Boston Dynamics announced at TechCrunch’s Sessions Robotics 2018 at UC Berkeley last week that it would be offering for sale, 100 of their four-legged robots, named “SpotMini”, next year. At present the company has built 10 examples of these robots however with advances in technology, it is now possible to manufacture these robots more rapidly.
Boston Dynamics, known as the developer of the humanoid robot Atlas, was previously a subsidiary of Google’s parent company Alphabet. However, in 2017, Google sold the company to Japanese investment firm Softbank.
The 66 lb quadruped SpotMini has a number of cameras, including stereo cameras up front, on the side and a “butt-cam” out back. These cameras combined with other sensors help SpotMini navigate an area entirely on its own. This allows the robot to collect data on the area, the obstacles in the area, and the places which are safe for it to navigate. The robot can then move in the area safely without stumbling or bumping into obstacles or people. SpotMini has an onboard rechargeable battery good for 90 minutes of normal activity. When asked why they used a four-legged design over a wheeled version as others have done in the past, founder Marc Robert said, “There are lots of applications for legs, such as going up the stairwells in skyscrapers checking for things that should be left there. We’re also looking at construction. Whereas productivity in other areas has consistently gone up, in construction, it’s almost flat – no technology has really been brought to bear to help.”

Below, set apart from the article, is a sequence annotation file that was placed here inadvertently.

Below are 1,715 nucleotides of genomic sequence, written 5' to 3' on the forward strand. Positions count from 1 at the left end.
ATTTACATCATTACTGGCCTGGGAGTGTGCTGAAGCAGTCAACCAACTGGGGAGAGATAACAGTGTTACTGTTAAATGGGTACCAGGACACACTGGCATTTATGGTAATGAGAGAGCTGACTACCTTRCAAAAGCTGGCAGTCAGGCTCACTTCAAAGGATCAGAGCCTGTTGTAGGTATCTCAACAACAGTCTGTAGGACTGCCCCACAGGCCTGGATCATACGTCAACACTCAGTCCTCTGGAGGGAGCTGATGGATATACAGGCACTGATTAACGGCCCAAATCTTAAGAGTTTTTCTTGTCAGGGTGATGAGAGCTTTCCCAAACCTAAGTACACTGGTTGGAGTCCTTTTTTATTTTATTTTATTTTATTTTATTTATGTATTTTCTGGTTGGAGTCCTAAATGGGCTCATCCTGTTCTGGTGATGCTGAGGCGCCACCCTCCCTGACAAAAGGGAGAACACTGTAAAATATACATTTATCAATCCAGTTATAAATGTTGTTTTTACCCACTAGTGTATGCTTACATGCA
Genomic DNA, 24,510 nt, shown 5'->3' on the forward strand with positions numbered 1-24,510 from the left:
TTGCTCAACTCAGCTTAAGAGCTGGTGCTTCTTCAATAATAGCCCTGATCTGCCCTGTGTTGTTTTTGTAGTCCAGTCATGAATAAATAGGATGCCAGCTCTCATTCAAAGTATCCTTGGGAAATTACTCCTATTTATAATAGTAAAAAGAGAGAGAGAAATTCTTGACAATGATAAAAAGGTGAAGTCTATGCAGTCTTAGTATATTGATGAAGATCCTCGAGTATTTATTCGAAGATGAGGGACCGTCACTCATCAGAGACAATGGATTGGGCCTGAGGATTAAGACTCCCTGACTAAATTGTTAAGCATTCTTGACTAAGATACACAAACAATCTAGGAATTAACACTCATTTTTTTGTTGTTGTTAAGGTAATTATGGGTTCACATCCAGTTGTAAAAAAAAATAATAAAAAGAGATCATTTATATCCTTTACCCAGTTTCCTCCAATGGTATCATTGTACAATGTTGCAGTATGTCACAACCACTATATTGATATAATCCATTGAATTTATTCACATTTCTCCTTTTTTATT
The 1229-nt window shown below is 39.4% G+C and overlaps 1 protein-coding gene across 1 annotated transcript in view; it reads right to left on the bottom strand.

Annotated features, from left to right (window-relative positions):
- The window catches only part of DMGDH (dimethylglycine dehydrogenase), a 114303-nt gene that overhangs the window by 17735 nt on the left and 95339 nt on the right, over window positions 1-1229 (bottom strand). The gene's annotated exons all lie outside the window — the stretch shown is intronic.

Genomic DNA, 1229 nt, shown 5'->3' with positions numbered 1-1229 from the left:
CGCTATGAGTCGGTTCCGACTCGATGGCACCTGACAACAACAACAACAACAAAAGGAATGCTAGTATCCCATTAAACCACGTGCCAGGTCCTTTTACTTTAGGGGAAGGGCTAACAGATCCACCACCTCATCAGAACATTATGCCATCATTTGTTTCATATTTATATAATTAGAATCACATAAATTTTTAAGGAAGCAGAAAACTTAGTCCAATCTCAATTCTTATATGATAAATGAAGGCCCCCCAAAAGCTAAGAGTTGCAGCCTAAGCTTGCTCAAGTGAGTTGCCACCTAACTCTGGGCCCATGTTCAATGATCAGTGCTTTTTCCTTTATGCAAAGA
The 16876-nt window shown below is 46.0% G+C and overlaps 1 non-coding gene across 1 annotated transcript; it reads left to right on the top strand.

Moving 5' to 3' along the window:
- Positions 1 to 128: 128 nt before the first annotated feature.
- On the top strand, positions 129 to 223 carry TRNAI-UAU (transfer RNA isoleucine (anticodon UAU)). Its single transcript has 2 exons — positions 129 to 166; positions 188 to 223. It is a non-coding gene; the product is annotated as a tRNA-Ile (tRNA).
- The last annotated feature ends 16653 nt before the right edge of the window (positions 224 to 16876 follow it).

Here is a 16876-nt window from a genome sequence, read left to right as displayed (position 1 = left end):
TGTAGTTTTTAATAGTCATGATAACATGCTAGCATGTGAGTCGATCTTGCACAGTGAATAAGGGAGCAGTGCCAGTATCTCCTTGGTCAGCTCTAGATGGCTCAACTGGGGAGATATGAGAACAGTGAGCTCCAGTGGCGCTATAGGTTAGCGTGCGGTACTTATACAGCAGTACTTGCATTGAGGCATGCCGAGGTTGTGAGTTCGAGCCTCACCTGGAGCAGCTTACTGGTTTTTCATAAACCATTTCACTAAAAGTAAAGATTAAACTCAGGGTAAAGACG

In videos on YouTube produced by the company, the robot can be seen climbing stairs on its own, without bumping into railings, walking down hallways while avoiding obstacles, as well as helping people with tasks in the house, like putting a glass in the dishwasher and other household tasks. The robot could be used for business applications where humans cannot reach quickly or safely. It could be also used for security patrols and in construction sites where the risk of accidents will be far higher, due to debris and other factors. The robot has been designed to accept third-party hardware and software as well, including an articulated arm.
While Boston Dynamic has not speculated on the price, it is reasonable to assume based on its size and complexity, that SpotMini will be sold at a price point that will put it of the range of most consumers.